Here is just one current piece of data critical to the continued pressure on US financial markets. Delinquencies on both mortgage loans and loans generally more than doubled in 2007, As Doug Casey at Casey Research has demonstrated (see following chart).

Given such developments, the gold market could soar to irrational heights (it has certainly not yet done so, particularly when the gold price is viewed in inflation-adjusted terms). Gold could then pull back from an irrationally high price level by a factor of 50% or so. But again, that is for another time, and as I see it, certainly not for the current correction from the still very modest peak gold price level of 2008.

With the US dollar's surge over the past month from $71.31 to $77.15 on the US Dollar Index (USDX), it has crossed my mind that this dance above the 200-day moving average may constitute the greenback's "last fling" before falling further into its debt-fuelled abyss.

Now, I don't know if gold will fall below its current 3-year trendline support (trendline breaks happen all the time, and are sometimes meaningless; also, we have not yet seen a conclusive spike low in gold, suggesting that more downside is still possible next week), but current price levels do represent primary 3-year support for the current gold price. (If you look at today's closing silver price of $12.93, the same is also true in silver.)

See the chart below for an illustration of gold's "spike" low in mid-June 2006 (and note that in 2006, gold held at its 200-day moving average support level, clearly indicating that no tsunami was indicated in 2006 - the later September-October dip below the 200-day moving average was modest and brief):

Or consider gold's August 16, 2007 blow-off low, also supported by the 200-day moving average:

Now look at the spike down of August 15, 2008. The current fall of $214.60 (21.6%) from July 15, 2008 through August 15, 2008 is unprecedented in the current gold bull market, in that the drop did not occur from the March 2008 peak price level, and the price has plunged through the presumed strong support of the 200-day moving average. Of course, the harder selling now occurring may also require a more definitive "blow-off" spike at its bottom than those we saw in 2006 or 2007. But we are certainly nearer the bottom than the top of the present move, as is dramatically illustrated below:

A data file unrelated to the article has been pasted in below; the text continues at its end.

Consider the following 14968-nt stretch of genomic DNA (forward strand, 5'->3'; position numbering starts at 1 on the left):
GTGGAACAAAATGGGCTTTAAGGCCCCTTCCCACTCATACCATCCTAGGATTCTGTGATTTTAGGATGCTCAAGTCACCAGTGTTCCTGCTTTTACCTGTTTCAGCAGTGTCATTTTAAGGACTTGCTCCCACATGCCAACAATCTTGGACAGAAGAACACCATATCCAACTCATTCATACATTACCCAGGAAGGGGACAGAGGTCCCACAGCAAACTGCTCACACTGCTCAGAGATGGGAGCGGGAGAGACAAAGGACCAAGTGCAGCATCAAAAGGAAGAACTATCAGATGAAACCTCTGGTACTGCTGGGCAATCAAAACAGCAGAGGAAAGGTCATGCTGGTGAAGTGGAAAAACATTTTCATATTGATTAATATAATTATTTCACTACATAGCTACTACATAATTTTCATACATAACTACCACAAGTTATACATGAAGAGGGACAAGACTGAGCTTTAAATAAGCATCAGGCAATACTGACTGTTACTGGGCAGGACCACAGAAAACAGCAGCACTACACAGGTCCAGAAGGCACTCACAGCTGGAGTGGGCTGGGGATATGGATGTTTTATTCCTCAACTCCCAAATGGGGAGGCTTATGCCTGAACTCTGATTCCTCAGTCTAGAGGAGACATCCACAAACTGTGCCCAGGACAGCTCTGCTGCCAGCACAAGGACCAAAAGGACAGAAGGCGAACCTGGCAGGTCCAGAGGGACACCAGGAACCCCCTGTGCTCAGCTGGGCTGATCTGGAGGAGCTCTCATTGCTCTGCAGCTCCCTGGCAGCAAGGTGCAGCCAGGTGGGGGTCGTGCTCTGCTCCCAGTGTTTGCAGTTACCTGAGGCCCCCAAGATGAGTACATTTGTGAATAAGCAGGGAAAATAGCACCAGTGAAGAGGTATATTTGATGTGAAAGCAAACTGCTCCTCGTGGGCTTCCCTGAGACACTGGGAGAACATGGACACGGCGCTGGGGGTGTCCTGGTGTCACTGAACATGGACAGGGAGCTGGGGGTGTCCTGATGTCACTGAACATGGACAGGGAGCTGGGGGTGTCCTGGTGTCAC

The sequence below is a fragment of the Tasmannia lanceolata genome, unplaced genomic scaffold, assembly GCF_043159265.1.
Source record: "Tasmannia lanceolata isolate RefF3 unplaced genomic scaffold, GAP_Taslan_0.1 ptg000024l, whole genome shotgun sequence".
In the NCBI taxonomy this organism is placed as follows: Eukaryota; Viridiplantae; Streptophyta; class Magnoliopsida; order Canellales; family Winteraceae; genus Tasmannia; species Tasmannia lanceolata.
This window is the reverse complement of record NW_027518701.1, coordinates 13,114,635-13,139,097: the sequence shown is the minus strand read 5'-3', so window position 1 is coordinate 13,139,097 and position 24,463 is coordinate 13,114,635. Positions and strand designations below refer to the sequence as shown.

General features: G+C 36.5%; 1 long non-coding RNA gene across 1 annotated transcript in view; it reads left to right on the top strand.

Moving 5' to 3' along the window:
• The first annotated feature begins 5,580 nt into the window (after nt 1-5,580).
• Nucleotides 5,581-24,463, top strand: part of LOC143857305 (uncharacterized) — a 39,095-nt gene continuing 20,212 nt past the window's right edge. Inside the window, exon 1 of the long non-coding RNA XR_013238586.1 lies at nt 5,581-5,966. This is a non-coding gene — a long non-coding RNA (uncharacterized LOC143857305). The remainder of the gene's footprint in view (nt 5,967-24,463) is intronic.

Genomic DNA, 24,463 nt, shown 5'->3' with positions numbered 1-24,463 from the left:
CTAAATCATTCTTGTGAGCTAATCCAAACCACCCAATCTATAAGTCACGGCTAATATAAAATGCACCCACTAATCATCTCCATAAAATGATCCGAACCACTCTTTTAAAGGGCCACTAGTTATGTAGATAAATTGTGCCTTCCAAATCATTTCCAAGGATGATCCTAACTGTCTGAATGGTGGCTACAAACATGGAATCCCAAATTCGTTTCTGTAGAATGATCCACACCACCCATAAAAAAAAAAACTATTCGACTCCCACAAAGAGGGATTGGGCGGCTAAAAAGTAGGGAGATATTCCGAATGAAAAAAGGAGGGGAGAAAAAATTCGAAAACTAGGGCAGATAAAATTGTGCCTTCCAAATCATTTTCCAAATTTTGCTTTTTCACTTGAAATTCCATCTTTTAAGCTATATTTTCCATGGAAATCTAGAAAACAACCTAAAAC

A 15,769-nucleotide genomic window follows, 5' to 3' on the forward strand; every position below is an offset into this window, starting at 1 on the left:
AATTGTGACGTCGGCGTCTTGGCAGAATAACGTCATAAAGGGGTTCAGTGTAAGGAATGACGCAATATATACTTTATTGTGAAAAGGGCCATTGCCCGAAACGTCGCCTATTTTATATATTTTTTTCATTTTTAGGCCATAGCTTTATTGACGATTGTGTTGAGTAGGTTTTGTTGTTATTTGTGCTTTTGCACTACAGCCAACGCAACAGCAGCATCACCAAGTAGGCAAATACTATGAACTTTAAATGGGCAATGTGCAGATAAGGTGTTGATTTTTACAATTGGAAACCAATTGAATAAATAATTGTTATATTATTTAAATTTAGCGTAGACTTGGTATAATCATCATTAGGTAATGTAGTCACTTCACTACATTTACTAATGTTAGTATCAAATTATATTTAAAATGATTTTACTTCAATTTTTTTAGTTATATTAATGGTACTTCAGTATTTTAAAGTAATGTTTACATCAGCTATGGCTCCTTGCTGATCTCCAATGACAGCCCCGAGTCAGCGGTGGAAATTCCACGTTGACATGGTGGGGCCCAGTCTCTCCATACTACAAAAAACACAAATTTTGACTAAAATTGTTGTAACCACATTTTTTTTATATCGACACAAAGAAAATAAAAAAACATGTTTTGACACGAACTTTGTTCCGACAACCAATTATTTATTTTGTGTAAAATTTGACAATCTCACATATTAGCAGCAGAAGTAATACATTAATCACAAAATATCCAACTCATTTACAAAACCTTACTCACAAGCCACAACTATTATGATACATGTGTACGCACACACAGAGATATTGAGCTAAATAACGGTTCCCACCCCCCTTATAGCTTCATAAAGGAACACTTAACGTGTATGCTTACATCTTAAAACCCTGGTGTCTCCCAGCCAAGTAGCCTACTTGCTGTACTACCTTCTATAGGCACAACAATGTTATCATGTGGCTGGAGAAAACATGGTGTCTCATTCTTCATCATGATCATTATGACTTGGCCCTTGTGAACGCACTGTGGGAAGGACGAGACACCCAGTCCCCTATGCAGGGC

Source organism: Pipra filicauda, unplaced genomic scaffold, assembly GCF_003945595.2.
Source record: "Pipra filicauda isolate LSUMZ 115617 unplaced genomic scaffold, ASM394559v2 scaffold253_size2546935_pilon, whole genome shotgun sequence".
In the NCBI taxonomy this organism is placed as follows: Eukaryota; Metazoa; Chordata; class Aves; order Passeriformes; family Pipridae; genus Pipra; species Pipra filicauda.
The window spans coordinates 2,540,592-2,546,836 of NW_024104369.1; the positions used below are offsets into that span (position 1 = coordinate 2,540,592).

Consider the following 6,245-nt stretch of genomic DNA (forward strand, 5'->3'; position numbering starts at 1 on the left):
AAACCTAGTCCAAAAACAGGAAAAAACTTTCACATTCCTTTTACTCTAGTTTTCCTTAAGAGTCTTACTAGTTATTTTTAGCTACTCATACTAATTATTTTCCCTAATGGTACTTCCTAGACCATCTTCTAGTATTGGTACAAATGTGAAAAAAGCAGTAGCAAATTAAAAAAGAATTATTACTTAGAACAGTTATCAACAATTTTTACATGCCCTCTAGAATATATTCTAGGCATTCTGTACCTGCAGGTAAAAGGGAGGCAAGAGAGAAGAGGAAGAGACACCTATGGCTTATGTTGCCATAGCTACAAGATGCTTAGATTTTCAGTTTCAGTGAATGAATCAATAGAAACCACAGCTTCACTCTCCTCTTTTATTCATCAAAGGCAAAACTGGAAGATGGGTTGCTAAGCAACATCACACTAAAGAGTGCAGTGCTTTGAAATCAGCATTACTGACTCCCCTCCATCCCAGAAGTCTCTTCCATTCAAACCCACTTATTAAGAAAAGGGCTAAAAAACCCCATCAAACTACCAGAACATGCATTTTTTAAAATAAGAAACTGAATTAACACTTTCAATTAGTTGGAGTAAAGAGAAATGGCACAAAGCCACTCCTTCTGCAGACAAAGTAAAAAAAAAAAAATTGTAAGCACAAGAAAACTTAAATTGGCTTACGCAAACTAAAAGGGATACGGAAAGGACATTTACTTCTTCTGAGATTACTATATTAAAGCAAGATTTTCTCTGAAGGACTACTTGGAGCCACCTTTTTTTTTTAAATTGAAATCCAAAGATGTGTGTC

Relative to its 200-day moving average, gold has never been this cheap during its entire 2001-2008 bull market, as Adam Hamilton's chart (below) illustrates quite dramatically (the red line is the "relative" gold price). Be sure to subscribe to Mr. Hamilton's exemplary service in order to access this and other insight-generating technical charts!)

I will say this in conclusion. We bought both physical gold and physical silver today (in a 60/40 ratio) from Kitco (through their Canadian dollar pool account). And if the price falls further, say to the level of gold's 2006 peak of $730.40, we will obviously buy some more at even better prices. As they say, bargains like this don't come along every day. Think about it - a return to the levels of just last March would represent a 50% gain on our purchase today (this due to silver's extreme 42.6% retraction, moreso than to gold's 24.8% pullback, each from their March highs of $21.44 and $1033.90 respectively).

I've been around too long to expect us to recover gold's March 2008 price levels instantaneously. However, if there is in fact a tsunami coming, we will then be looking back from a price point far higher than that achieved in March of this year!

28 August 2008: Enough time has passed to confirm an apparent head-and-shoulders bottom taking shape in the gold price, as I initially speculated on August 11. In any case, this is Clive Maund's view, and he is on target in his technical analyses more often than not.

Click here for Mr. Maund's full review of the technical charts.

And while you're at it, check Pamela and Mary Ann Aden's recent analysis here.

The Adens conclude that the critical 65-week moving average is continuing to provide strong support (following a brief plunge lower (which is the point where we added to our gold and silver position).

15 September 2008: Much has happened since posting this August 11-28, 2008 blog entry. Gold has clearly fallen below its 65-week moving average bull market support level (though the 20-month moving average, watched by some, is holding so far). There is wide sentiment that the gold bull market, if not over, has at least entered a bear phase - though not all think so. The gold investment conferences are again as deserted as they were during the vicious 21-year 1980-2001 precious metals bear market. It is presently as though the gold bull market never happened - despite gold's being, even here - at three times its 2001 price level! My updated thoughts on the gold tsunami (it is still coming) are presented here.

20 August2011:
I suppose it goes without saying. The gold tsunami is now here. This is it.

Hope you are making the best of it.

Ride the wave!

My gold tsunami posts are as follows:

There Is a Tsunami Coming in Gold

Gold Tsunami II: Anthropomorphizing Gold

Gold: Safe Haven in the Approaching Perfect Storm

Gold Tsunami III: James Kunstler's Use of the Analogy

Bond Prices: The Seismic Shift That Triggers the Gold Tsunami (IV)

Gold Tsunami V: The $23 Trillion Bailout... and Counting

Gold Tsunami VI: Looking for Patterns in Gold Price Advances

Gold Tsunami VII: This Is It

Gold Tsunami VIII: Gold Mining Stocks Now Participating

No comments:

Post a Comment